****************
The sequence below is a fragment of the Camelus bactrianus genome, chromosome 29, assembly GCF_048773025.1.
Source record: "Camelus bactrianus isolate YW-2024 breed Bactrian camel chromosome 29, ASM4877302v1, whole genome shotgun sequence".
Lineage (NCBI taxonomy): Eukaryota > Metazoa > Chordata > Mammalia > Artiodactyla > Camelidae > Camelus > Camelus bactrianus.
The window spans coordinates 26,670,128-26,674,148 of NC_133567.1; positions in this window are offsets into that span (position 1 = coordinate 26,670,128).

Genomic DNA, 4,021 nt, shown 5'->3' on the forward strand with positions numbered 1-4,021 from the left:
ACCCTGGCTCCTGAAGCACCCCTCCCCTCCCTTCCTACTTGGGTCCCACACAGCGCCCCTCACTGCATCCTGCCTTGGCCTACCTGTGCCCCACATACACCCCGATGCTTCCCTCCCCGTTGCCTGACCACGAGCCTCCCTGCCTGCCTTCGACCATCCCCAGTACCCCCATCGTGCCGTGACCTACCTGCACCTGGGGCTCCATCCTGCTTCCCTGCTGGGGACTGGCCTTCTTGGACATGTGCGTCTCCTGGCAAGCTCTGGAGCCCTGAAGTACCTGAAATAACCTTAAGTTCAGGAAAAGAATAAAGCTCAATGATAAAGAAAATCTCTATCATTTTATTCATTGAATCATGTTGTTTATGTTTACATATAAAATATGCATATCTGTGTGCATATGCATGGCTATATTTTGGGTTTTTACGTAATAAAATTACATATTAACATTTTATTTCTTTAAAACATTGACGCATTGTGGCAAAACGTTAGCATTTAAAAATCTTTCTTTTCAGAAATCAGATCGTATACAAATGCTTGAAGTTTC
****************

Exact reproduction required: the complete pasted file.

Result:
The sequence below is a fragment of the Camelus bactrianus genome, chromosome 29, assembly GCF_048773025.1.
Source record: "Camelus bactrianus isolate YW-2024 breed Bactrian camel chromosome 29, ASM4877302v1, whole genome shotgun sequence".
Lineage (NCBI taxonomy): Eukaryota > Metazoa > Chordata > Mammalia > Artiodactyla > Camelidae > Camelus > Camelus bactrianus.
The window spans coordinates 26,670,128-26,674,148 of NC_133567.1; positions in this window are offsets into that span (position 1 = coordinate 26,670,128).

Genomic DNA, 4,021 nt, shown 5'->3' on the forward strand with positions numbered 1-4,021 from the left:
ACCCTGGCTCCTGAAGCACCCCTCCCCTCCCTTCCTACTTGGGTCCCACACAGCGCCCCTCACTGCATCCTGCCTTGGCCTACCTGTGCCCCACATACACCCCGATGCTTCCCTCCCCGTTGCCTGACCACGAGCCTCCCTGCCTGCCTTCGACCATCCCCAGTACCCCCATCGTGCCGTGACCTACCTGCACCTGGGGCTCCATCCTGCTTCCCTGCTGGGGACTGGCCTTCTTGGACATGTGCGTCTCCTGGCAAGCTCTGGAGCCCTGAAGTACCTGAAATAACCTTAAGTTCAGGAAAAGAATAAAGCTCAATGATAAAGAAAATCTCTATCATTTTATTCATTGAATCATGTTGTTTATGTTTACATATAAAATATGCATATCTGTGTGCATATGCATGGCTATATTTTGGGTTTTTACGTAATAAAATTACATATTAACATTTTATTTCTTTAAAACATTGACGCATTGTGGCAAAACGTTAGCATTTAAAAATCTTTCTTTTCAGAAATCAGATCGTATACAAATGCTTGAAGTTTC